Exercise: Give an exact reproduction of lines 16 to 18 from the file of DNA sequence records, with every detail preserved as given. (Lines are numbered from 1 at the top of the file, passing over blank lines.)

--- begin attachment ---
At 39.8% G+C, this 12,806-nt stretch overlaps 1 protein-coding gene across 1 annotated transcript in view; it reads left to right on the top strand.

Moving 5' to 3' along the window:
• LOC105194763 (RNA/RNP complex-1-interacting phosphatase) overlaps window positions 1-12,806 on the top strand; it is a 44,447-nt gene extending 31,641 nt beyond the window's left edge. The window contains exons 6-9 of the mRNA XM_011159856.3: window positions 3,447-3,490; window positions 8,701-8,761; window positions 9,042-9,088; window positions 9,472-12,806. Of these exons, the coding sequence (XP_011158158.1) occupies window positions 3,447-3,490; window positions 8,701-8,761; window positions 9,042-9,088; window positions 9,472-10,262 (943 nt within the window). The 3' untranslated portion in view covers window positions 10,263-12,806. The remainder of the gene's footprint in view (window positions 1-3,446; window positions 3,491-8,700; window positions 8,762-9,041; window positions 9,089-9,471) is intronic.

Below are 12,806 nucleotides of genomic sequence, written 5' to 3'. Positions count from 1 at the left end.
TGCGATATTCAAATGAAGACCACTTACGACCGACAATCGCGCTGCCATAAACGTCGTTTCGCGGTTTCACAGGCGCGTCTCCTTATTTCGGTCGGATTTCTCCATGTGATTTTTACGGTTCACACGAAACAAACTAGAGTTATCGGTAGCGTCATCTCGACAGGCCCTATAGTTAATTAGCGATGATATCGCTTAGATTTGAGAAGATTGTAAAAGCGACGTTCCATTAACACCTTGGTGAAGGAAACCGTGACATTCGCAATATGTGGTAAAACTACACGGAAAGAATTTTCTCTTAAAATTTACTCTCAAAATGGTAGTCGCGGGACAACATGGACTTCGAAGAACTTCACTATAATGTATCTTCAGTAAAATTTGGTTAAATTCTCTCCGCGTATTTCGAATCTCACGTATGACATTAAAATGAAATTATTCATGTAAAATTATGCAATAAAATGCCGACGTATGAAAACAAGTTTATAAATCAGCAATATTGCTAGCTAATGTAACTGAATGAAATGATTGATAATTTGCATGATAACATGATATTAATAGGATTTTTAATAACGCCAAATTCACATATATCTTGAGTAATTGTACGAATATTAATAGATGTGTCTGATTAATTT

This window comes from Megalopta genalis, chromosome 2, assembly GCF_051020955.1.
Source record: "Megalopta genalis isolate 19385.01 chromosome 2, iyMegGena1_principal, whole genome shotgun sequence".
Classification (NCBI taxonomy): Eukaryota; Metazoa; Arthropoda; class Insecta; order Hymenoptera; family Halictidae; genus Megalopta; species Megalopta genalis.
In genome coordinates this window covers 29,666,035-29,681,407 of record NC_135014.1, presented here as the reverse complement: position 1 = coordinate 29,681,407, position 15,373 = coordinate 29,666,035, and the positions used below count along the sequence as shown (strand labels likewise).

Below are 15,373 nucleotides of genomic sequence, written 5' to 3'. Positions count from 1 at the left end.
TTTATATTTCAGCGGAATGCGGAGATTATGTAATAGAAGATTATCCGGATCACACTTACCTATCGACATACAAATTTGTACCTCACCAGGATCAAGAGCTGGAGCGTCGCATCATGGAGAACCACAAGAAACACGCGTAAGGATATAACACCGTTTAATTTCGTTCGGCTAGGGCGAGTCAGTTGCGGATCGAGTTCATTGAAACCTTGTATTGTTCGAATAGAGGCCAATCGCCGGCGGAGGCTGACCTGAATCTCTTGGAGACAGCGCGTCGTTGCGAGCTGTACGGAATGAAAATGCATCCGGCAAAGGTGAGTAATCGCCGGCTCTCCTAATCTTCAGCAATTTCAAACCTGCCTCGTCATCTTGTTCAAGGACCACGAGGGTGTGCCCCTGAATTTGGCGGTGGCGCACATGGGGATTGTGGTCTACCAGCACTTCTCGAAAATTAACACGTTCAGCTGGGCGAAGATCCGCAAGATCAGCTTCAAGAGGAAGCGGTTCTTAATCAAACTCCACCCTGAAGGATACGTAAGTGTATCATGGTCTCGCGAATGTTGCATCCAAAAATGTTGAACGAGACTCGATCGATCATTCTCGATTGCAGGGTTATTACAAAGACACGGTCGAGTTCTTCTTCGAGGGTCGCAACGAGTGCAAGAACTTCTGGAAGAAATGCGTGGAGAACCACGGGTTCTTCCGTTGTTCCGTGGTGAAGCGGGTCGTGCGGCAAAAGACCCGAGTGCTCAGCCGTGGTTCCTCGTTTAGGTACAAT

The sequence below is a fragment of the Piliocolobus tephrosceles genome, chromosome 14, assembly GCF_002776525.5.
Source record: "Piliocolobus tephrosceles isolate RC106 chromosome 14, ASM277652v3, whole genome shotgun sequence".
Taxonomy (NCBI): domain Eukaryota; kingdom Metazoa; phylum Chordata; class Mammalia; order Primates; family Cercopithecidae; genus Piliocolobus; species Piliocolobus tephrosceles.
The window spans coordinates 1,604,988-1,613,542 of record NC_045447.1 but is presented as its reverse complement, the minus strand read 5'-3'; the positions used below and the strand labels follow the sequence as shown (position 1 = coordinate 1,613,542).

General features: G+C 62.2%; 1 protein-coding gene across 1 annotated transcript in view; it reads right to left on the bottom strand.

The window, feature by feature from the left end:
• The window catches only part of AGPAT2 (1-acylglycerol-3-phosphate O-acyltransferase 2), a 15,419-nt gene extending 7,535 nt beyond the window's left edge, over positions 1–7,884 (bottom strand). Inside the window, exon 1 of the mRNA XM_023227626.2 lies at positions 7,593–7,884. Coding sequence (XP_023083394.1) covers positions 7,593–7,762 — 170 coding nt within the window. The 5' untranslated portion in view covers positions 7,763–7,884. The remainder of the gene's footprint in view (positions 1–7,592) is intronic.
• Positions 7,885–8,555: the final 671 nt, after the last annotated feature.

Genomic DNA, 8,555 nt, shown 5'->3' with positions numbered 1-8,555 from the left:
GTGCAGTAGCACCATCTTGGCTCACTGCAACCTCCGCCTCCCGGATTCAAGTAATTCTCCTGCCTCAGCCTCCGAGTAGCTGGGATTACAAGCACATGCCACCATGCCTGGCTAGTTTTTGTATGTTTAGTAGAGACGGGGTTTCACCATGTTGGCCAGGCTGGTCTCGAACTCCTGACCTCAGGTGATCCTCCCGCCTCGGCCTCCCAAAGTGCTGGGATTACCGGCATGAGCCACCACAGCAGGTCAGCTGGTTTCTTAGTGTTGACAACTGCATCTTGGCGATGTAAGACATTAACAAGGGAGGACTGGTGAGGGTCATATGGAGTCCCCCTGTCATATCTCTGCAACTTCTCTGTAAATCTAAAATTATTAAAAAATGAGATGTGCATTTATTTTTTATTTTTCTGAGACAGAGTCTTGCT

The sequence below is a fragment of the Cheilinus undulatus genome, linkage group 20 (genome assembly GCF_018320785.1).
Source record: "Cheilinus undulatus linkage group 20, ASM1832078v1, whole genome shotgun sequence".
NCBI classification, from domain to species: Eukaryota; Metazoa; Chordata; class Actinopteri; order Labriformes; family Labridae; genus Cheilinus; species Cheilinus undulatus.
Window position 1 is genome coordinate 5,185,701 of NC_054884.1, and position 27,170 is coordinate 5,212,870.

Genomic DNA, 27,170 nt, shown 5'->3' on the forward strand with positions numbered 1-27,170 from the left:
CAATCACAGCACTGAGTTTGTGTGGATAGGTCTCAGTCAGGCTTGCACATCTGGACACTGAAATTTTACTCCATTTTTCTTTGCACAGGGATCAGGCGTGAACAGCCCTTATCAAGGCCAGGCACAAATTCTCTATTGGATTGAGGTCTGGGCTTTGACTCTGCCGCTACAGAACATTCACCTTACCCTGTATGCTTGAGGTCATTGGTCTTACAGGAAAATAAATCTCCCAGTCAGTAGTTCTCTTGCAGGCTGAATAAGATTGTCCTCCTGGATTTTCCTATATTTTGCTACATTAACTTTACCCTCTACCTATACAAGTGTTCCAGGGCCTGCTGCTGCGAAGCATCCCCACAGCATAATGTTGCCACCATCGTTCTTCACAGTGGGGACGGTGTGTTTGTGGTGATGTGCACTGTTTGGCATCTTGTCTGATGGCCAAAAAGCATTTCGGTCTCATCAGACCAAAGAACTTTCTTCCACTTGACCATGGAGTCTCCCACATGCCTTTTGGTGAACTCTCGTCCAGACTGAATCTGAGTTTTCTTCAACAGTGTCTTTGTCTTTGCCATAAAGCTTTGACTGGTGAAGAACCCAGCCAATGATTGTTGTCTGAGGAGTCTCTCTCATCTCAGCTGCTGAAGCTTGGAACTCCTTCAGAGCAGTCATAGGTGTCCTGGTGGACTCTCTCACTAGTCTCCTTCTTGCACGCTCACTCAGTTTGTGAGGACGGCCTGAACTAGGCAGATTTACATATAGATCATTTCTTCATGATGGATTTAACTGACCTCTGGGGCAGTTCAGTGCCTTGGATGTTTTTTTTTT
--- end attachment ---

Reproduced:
General features: G+C 62.2%; 1 protein-coding gene across 1 annotated transcript in view; it reads right to left on the bottom strand.

The window, feature by feature from the left end:
• The window catches only part of AGPAT2 (1-acylglycerol-3-phosphate O-acyltransferase 2), a 15,419-nt gene extending 7,535 nt beyond the window's left edge, over positions 1–7,884 (bottom strand). Inside the window, exon 1 of the mRNA XM_023227626.2 lies at positions 7,593–7,884. Coding sequence (XP_023083394.1) covers positions 7,593–7,762 — 170 coding nt within the window. The 5' untranslated portion in view covers positions 7,763–7,884. The remainder of the gene's footprint in view (positions 1–7,592) is intronic.